In addition, the Graduate Division will provide funding from the Chancellor that supports first-year students in the basic science graduate programs. This funding will be allocated by the Graduate Division based on a five-year rolling average of such students in years 1 through 5.

Matthew Jacobson, PhD, a professor in the departments of Pharmaceutical Chemistry and Bioengineering and Therapeutic Sciences and California Institute for Quantitative Biosciences, is grateful for the support the Graduate Group in Biophysics.

“This program will of course directly increase the number of students we can admit, but I also hope to use it to help recruit the very best students from anywhere in the world,” Jacobson says. “Among other things, this program will give us flexibility that other sources of funding do not.”

In addition, Castro notes, that he expects graduate students will be able to earn their degrees faster than their current averages.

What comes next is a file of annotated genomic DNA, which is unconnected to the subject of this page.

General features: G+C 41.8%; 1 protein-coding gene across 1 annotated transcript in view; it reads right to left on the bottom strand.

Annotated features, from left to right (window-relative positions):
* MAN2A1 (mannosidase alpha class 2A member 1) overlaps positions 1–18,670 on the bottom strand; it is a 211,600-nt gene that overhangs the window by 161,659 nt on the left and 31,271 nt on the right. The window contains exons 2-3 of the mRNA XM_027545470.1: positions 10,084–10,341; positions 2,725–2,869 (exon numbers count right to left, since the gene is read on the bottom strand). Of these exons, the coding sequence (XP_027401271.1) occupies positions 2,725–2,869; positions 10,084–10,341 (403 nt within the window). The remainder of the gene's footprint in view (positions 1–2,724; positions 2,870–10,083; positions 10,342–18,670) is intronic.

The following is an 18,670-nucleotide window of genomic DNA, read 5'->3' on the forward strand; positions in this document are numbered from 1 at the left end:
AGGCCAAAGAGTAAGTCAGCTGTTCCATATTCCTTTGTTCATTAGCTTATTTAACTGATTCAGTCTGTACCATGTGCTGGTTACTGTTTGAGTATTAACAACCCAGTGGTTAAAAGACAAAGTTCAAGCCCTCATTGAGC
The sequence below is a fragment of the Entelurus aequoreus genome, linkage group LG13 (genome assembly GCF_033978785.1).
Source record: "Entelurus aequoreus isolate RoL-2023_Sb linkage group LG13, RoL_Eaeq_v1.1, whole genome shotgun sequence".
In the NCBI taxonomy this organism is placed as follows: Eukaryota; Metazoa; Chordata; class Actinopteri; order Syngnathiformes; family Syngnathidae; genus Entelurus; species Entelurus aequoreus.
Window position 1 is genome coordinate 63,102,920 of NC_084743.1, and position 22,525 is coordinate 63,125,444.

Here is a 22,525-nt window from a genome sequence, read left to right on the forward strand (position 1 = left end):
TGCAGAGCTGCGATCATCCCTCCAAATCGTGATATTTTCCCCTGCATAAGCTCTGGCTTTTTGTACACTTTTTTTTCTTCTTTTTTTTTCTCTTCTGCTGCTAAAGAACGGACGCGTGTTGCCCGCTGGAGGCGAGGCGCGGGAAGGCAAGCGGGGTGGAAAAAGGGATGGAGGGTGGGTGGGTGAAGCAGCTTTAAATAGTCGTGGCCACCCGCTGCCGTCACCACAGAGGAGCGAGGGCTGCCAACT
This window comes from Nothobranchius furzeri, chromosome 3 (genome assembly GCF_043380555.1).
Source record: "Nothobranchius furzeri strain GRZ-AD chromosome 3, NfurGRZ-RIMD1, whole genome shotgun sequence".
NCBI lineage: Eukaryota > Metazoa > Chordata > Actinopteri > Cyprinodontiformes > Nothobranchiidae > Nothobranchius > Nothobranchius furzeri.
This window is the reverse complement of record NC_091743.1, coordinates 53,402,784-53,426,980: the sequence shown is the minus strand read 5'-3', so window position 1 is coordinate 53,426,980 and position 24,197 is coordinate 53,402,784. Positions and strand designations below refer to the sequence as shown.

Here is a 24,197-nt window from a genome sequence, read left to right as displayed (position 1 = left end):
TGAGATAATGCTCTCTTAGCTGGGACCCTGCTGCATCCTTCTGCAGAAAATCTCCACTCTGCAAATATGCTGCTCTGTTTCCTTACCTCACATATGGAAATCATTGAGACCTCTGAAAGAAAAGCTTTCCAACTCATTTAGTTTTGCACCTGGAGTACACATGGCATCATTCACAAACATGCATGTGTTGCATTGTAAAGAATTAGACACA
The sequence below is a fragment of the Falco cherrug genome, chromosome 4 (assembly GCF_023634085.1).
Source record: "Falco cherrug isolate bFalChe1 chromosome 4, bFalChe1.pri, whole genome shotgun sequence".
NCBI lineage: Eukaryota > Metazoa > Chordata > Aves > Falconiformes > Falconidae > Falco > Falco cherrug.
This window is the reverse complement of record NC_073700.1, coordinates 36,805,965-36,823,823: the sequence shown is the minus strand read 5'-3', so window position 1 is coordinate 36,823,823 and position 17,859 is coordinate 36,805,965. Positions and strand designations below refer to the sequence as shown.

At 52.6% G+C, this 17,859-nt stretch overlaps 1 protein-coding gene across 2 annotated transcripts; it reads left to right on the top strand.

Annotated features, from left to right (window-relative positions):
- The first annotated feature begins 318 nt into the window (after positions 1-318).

“Along with this significant investment of support comes an expectation that we will work together to lower the overall time-to-degree for our graduate students and to develop measures of success,” Castro says. “We will do this in a manner that provides necessary flexibility for graduate programs to design and implement strategies, in collaboration with the Graduate Division, that enable us to accomplish these overall goals.”

Castro expressed appreciation for the efforts of former Graduate Division Dean Patricia Calarco, PhD, and Executive Vice Chancellor and Provost Jeff Bluestone, PhD, who has championed this new program.

Top photo by Susan Merrell